# Open pipe and relation between pressure and flow rate

If a pipe (of unknown/arbitrary length) with cross section area $$A$$ and with a continuous supply of a simple fluid with a known pressure $$p$$ at the opening to the atmosphere, which has a pressure of $$p_a$$, what would be the rate of flow out of the pipe?

I have looked but not found an answer anywhere, but apologies if this seems trivial or seems to be a duplicate of another question.

Poiseuille's Law,

$$Flow=\dfrac{π\cdot r^4 \cdot (P-Po) }{ 8\cdot η\cdot L} cm^3/s$$ And in your case assuming you have a Pipe with the area $$Acm^2$$,

$$Flow= A\dfrac{r^2 \cdot (P-Po) }{ 8\cdot η\cdot L} cm^3/s$$

-P = pressure at the entrance, Bar

-P0 = atmosphere pressure, Bar

-eta = viscosity at dyne second/cm2 for water at 20c it is 0.01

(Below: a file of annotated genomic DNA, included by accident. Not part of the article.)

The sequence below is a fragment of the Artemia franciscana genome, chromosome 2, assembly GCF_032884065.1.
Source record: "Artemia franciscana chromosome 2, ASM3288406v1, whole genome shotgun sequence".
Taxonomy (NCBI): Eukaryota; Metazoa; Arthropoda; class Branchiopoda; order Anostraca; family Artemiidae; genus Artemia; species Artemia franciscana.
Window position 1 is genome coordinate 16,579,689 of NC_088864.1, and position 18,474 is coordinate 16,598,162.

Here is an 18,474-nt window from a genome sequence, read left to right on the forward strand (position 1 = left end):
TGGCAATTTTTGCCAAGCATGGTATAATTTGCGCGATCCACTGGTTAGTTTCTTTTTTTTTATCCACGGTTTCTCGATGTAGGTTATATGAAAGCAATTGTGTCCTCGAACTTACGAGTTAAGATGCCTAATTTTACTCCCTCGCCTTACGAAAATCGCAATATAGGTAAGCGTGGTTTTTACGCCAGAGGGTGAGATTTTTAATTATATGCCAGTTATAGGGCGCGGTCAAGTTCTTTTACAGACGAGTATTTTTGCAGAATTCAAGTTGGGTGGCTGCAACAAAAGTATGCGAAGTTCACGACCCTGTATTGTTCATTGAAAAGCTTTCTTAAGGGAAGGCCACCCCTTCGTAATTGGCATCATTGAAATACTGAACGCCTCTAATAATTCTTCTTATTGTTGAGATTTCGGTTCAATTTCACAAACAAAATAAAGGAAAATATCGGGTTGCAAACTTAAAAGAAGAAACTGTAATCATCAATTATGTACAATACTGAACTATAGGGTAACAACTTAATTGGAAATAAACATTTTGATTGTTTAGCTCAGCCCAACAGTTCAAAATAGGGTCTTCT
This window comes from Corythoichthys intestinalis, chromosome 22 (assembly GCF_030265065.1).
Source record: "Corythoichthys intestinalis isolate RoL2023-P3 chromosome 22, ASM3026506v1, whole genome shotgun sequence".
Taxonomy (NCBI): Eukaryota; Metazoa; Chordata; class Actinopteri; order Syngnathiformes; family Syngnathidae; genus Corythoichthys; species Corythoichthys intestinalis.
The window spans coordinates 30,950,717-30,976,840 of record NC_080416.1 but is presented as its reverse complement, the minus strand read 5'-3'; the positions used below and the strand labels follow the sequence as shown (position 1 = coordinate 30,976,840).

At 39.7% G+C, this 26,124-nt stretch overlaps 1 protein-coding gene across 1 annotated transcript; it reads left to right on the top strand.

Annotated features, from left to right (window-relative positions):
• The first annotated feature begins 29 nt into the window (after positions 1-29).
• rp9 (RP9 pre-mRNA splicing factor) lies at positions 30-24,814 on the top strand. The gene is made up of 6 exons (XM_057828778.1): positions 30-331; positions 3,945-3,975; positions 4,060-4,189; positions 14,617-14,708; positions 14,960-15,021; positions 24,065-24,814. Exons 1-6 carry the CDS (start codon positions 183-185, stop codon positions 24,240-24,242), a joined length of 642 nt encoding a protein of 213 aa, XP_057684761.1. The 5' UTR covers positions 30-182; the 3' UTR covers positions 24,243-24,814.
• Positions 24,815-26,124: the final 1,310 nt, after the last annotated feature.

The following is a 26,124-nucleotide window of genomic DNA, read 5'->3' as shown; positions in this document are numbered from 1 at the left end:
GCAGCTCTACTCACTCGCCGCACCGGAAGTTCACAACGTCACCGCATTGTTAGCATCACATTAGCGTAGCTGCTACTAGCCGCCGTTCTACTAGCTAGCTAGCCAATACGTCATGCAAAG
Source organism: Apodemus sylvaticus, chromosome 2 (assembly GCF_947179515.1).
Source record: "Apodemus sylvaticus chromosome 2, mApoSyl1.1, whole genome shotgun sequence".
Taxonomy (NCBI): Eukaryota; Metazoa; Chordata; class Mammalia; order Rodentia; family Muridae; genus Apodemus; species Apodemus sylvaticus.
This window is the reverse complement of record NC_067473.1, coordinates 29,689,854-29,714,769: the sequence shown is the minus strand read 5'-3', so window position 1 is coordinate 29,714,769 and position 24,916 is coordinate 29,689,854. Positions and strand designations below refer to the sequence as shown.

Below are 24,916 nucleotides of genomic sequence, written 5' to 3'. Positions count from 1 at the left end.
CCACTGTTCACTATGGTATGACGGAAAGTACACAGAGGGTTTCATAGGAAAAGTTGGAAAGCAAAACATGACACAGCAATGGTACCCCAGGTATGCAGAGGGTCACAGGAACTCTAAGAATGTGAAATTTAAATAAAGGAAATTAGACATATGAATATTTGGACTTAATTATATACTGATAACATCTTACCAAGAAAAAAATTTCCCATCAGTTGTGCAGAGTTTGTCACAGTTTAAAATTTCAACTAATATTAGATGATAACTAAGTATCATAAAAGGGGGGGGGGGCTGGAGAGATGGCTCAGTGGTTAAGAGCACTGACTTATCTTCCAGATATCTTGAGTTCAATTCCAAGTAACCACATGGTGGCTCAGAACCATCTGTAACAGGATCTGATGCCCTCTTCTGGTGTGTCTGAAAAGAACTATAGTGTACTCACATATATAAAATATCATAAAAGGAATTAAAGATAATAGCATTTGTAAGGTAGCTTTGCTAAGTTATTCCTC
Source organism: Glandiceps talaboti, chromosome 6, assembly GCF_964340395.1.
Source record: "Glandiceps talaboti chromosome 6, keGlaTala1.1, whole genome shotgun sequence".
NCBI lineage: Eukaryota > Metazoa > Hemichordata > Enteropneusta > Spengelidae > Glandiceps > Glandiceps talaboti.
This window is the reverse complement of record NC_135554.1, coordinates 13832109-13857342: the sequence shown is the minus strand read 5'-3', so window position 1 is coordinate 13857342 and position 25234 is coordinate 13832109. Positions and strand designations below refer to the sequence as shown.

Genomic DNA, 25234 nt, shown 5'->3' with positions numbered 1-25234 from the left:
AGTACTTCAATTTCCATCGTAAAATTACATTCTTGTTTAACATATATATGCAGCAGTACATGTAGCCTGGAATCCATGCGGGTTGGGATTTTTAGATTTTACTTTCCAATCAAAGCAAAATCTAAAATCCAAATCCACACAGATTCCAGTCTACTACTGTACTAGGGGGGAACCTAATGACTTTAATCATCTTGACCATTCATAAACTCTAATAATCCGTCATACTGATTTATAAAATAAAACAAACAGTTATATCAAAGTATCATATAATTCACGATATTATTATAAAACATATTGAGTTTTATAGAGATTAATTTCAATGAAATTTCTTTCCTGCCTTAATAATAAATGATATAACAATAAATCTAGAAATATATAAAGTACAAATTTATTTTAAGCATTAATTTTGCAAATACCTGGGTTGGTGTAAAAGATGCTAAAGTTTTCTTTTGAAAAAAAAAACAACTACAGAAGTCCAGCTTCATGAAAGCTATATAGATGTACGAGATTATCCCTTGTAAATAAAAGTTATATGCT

-L = length cm.

• @Kaman. Thanks for your answer. However what will $L$ be the length of? The pipe length is of unknown length before the opening. The only thing known is the pressure at the end (opening). Apr 22 '19 at 23:07
• I will edit my answer when I get home. You need to plug in the resistance and head loss. Apr 23 '19 at 0:21

If you don't know the length L, then you'll have to disregard head losses. Then you can simply apply the Bernoulli equation:

$$p + \rho *(c^2/2) + \rho*g*z = constant$$

$$p$$ is the pressure, $$\rho$$ the density, $$c$$ the speed, $$g$$ the gravity, $$z$$ the height.

Apply this equation in the entry and in the exit and clear $$c^2$$. After that, multiply $$c_2$$ by $$A_2$$ and you'll get the flow rate.

Sorry for the wrong formatting, I still don't know how to format equations properly.

• Sorted the formatting for you. Apr 23 '19 at 7:58
• How did you do it?
– user20096
Apr 23 '19 at 19:00
• Ah, the dollar symbol, thank you.
– user20096
Apr 23 '19 at 19:01